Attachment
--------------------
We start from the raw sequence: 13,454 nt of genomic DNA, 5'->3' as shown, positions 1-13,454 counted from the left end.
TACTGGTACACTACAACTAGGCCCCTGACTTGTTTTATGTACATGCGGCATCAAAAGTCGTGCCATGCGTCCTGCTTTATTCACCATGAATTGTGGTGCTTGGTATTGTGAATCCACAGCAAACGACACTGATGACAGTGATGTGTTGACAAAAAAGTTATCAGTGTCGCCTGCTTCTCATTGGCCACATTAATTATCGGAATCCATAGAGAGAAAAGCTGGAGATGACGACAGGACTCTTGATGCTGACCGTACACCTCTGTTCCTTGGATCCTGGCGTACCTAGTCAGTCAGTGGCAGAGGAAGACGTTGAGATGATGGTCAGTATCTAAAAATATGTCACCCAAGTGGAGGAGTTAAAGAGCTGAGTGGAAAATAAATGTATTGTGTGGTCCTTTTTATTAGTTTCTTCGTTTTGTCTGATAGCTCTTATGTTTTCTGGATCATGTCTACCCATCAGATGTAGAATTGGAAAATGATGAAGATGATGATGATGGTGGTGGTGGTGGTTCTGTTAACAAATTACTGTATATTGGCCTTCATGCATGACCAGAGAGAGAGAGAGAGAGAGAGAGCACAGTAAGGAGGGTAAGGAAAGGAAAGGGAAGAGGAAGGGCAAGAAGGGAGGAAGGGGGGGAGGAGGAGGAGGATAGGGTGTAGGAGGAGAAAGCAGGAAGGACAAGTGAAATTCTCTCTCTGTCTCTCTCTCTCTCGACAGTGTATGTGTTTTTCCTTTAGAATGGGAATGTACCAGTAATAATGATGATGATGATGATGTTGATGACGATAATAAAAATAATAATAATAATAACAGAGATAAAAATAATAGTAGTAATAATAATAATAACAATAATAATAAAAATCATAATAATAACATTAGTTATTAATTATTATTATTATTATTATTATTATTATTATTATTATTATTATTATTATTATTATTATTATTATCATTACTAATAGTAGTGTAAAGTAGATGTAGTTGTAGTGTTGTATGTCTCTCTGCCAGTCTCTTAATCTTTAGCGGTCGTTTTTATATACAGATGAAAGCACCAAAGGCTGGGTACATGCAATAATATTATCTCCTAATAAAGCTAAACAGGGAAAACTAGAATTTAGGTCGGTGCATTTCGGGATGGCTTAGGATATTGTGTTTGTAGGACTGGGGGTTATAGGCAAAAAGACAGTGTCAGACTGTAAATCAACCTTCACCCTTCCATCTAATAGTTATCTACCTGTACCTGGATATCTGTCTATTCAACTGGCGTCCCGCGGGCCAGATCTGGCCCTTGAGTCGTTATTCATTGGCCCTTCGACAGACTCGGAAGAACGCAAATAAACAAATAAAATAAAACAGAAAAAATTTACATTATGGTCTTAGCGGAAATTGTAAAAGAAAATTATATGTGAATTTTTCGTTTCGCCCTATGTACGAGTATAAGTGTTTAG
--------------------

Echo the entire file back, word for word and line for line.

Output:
We start from the raw sequence: 13,454 nt of genomic DNA, 5'->3' as shown, positions 1-13,454 counted from the left end.
TACTGGTACACTACAACTAGGCCCCTGACTTGTTTTATGTACATGCGGCATCAAAAGTCGTGCCATGCGTCCTGCTTTATTCACCATGAATTGTGGTGCTTGGTATTGTGAATCCACAGCAAACGACACTGATGACAGTGATGTGTTGACAAAAAAGTTATCAGTGTCGCCTGCTTCTCATTGGCCACATTAATTATCGGAATCCATAGAGAGAAAAGCTGGAGATGACGACAGGACTCTTGATGCTGACCGTACACCTCTGTTCCTTGGATCCTGGCGTACCTAGTCAGTCAGTGGCAGAGGAAGACGTTGAGATGATGGTCAGTATCTAAAAATATGTCACCCAAGTGGAGGAGTTAAAGAGCTGAGTGGAAAATAAATGTATTGTGTGGTCCTTTTTATTAGTTTCTTCGTTTTGTCTGATAGCTCTTATGTTTTCTGGATCATGTCTACCCATCAGATGTAGAATTGGAAAATGATGAAGATGATGATGATGGTGGTGGTGGTGGTTCTGTTAACAAATTACTGTATATTGGCCTTCATGCATGACCAGAGAGAGAGAGAGAGAGAGAGAGCACAGTAAGGAGGGTAAGGAAAGGAAAGGGAAGAGGAAGGGCAAGAAGGGAGGAAGGGGGGGAGGAGGAGGAGGATAGGGTGTAGGAGGAGAAAGCAGGAAGGACAAGTGAAATTCTCTCTCTGTCTCTCTCTCTCTCGACAGTGTATGTGTTTTTCCTTTAGAATGGGAATGTACCAGTAATAATGATGATGATGATGATGTTGATGACGATAATAAAAATAATAATAATAATAACAGAGATAAAAATAATAGTAGTAATAATAATAATAACAATAATAATAAAAATCATAATAATAACATTAGTTATTAATTATTATTATTATTATTATTATTATTATTATTATTATTATTATTATTATTATTATTATTATTATCATTACTAATAGTAGTGTAAAGTAGATGTAGTTGTAGTGTTGTATGTCTCTCTGCCAGTCTCTTAATCTTTAGCGGTCGTTTTTATATACAGATGAAAGCACCAAAGGCTGGGTACATGCAATAATATTATCTCCTAATAAAGCTAAACAGGGAAAACTAGAATTTAGGTCGGTGCATTTCGGGATGGCTTAGGATATTGTGTTTGTAGGACTGGGGGTTATAGGCAAAAAGACAGTGTCAGACTGTAAATCAACCTTCACCCTTCCATCTAATAGTTATCTACCTGTACCTGGATATCTGTCTATTCAACTGGCGTCCCGCGGGCCAGATCTGGCCCTTGAGTCGTTATTCATTGGCCCTTCGACAGACTCGGAAGAACGCAAATAAACAAATAAAATAAAACAGAAAAAATTTACATTATGGTCTTAGCGGAAATTGTAAAAGAAAATTATATGTGAATTTTTCGTTTCGCCCTATGTACGAGTATAAGTGTTTAG